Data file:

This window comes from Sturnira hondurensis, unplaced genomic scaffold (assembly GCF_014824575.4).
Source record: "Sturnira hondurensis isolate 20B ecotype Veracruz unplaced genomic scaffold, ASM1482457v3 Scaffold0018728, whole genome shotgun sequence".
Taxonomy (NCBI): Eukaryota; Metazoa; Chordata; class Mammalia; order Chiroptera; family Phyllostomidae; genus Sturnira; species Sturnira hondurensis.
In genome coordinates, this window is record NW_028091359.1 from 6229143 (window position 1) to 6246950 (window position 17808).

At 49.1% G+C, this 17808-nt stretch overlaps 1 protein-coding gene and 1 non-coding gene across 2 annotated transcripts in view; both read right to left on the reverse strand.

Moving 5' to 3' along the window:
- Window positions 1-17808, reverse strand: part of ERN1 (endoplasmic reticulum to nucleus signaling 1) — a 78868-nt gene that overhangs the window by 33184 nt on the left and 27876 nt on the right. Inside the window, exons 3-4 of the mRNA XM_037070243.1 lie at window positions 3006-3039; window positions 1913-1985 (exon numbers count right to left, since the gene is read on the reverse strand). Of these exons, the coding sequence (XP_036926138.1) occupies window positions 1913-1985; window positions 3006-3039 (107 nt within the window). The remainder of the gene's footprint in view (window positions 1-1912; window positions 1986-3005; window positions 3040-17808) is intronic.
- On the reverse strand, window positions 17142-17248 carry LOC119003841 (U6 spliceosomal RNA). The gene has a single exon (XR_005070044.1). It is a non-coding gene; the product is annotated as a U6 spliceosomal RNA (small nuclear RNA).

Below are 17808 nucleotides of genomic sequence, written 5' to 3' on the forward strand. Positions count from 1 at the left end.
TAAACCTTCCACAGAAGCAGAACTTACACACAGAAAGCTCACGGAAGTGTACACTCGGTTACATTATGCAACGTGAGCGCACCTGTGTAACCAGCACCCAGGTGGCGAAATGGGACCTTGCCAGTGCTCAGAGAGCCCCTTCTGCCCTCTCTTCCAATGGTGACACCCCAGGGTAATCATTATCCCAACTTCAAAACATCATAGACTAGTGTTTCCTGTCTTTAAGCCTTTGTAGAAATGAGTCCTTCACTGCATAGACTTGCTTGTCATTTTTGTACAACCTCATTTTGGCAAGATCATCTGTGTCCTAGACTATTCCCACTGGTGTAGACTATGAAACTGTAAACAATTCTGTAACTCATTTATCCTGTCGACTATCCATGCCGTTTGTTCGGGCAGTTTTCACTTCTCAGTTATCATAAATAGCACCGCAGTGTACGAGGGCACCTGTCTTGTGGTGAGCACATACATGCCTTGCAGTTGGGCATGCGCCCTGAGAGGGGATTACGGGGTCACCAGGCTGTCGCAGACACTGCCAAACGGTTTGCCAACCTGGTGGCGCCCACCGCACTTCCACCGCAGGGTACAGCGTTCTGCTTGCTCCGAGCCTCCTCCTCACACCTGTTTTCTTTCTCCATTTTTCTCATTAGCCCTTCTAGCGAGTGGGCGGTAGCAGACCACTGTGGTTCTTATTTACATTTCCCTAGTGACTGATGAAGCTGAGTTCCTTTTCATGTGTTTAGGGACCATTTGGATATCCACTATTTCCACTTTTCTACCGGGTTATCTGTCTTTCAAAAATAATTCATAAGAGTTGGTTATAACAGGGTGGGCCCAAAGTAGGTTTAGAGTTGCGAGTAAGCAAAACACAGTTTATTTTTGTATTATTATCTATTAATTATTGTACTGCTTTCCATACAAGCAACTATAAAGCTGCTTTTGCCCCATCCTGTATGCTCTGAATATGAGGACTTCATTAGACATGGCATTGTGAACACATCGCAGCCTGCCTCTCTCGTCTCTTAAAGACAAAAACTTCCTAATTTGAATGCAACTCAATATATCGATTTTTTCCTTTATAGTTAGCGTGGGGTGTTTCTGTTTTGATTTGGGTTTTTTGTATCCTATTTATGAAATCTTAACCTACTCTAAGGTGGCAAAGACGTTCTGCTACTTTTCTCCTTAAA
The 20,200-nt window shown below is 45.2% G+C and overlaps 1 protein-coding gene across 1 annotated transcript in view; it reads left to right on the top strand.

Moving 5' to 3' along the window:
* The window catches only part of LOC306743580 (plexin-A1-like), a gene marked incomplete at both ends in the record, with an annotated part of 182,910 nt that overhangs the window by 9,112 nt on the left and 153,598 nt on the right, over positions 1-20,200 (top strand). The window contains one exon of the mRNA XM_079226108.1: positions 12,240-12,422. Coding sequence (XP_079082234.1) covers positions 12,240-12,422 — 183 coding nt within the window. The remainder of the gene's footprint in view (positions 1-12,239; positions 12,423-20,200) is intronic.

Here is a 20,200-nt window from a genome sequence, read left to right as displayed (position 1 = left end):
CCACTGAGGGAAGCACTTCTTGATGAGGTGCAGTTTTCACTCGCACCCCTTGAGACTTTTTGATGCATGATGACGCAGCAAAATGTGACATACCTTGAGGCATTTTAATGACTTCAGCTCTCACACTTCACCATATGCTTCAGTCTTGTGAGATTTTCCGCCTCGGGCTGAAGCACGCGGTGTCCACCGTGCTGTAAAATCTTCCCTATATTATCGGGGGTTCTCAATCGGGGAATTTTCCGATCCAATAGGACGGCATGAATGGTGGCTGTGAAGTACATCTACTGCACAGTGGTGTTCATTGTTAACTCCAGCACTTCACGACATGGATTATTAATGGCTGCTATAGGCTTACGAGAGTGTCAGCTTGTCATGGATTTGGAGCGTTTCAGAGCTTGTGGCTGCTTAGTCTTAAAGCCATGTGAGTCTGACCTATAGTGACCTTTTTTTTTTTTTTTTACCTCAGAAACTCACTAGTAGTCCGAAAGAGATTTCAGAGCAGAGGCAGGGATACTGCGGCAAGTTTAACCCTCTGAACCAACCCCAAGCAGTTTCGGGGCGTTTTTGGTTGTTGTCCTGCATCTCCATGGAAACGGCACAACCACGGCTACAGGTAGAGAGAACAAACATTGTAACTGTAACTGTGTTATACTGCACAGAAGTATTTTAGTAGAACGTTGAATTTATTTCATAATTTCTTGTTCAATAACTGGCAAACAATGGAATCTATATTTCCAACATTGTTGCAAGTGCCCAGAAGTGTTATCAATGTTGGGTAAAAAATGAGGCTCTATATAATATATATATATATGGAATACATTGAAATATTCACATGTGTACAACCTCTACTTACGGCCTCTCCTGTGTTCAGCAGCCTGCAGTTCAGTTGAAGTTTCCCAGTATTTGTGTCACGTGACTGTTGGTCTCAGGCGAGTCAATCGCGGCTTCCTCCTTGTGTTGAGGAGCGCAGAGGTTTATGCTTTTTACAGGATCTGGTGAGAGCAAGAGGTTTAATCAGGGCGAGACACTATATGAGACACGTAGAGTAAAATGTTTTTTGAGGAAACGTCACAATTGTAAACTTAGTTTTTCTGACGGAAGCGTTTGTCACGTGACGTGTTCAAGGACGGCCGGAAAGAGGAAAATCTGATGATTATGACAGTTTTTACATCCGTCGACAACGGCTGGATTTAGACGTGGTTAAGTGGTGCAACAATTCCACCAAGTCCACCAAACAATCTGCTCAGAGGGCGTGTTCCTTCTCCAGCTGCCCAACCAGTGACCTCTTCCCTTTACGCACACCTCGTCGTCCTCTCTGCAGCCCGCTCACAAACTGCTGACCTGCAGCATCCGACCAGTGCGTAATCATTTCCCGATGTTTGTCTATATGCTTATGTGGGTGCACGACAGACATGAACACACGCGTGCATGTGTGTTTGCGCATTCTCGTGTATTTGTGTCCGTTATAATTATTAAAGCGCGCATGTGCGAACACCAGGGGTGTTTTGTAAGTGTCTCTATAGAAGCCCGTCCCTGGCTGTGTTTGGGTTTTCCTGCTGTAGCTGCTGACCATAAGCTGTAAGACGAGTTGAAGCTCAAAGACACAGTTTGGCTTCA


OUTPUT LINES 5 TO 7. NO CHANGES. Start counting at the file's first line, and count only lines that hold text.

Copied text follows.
At 49.1% G+C, this 17808-nt stretch overlaps 1 protein-coding gene and 1 non-coding gene across 2 annotated transcripts in view; both read right to left on the reverse strand.

Moving 5' to 3' along the window:
- Window positions 1-17808, reverse strand: part of ERN1 (endoplasmic reticulum to nucleus signaling 1) — a 78868-nt gene that overhangs the window by 33184 nt on the left and 27876 nt on the right. Inside the window, exons 3-4 of the mRNA XM_037070243.1 lie at window positions 3006-3039; window positions 1913-1985 (exon numbers count right to left, since the gene is read on the reverse strand). Of these exons, the coding sequence (XP_036926138.1) occupies window positions 1913-1985; window positions 3006-3039 (107 nt within the window). The remainder of the gene's footprint in view (window positions 1-1912; window positions 1986-3005; window positions 3040-17808) is intronic.